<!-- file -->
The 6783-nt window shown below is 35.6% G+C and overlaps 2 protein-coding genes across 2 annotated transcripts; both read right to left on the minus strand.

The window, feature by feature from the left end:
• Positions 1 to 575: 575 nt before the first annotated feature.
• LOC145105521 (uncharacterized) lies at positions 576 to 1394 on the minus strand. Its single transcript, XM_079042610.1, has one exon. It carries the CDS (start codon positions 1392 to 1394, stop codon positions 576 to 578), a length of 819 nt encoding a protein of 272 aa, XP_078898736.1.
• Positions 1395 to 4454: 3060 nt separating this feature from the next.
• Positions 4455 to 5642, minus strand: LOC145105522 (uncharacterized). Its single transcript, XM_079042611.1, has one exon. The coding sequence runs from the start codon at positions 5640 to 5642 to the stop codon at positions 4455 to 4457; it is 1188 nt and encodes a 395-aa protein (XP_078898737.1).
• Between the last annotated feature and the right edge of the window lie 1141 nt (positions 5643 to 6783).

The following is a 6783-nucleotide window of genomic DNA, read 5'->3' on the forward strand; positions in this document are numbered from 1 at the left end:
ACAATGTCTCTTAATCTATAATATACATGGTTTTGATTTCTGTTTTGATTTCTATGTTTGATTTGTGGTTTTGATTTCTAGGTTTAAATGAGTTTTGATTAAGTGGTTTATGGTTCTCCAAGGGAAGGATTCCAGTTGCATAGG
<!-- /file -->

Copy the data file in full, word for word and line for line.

The 6783-nt window shown below is 35.6% G+C and overlaps 2 protein-coding genes across 2 annotated transcripts; both read right to left on the minus strand.

The window, feature by feature from the left end:
• Positions 1 to 575: 575 nt before the first annotated feature.
• LOC145105521 (uncharacterized) lies at positions 576 to 1394 on the minus strand. Its single transcript, XM_079042610.1, has one exon. It carries the CDS (start codon positions 1392 to 1394, stop codon positions 576 to 578), a length of 819 nt encoding a protein of 272 aa, XP_078898736.1.
• Positions 1395 to 4454: 3060 nt separating this feature from the next.
• Positions 4455 to 5642, minus strand: LOC145105522 (uncharacterized). Its single transcript, XM_079042611.1, has one exon. The coding sequence runs from the start codon at positions 5640 to 5642 to the stop codon at positions 4455 to 4457; it is 1188 nt and encodes a 395-aa protein (XP_078898737.1).
• Between the last annotated feature and the right edge of the window lie 1141 nt (positions 5643 to 6783).

The following is a 6783-nucleotide window of genomic DNA, read 5'->3' on the forward strand; positions in this document are numbered from 1 at the left end:
ACAATGTCTCTTAATCTATAATATACATGGTTTTGATTTCTGTTTTGATTTCTATGTTTGATTTGTGGTTTTGATTTCTAGGTTTAAATGAGTTTTGATTAAGTGGTTTATGGTTCTCCAAGGGAAGGATTCCAGTTGCATAGG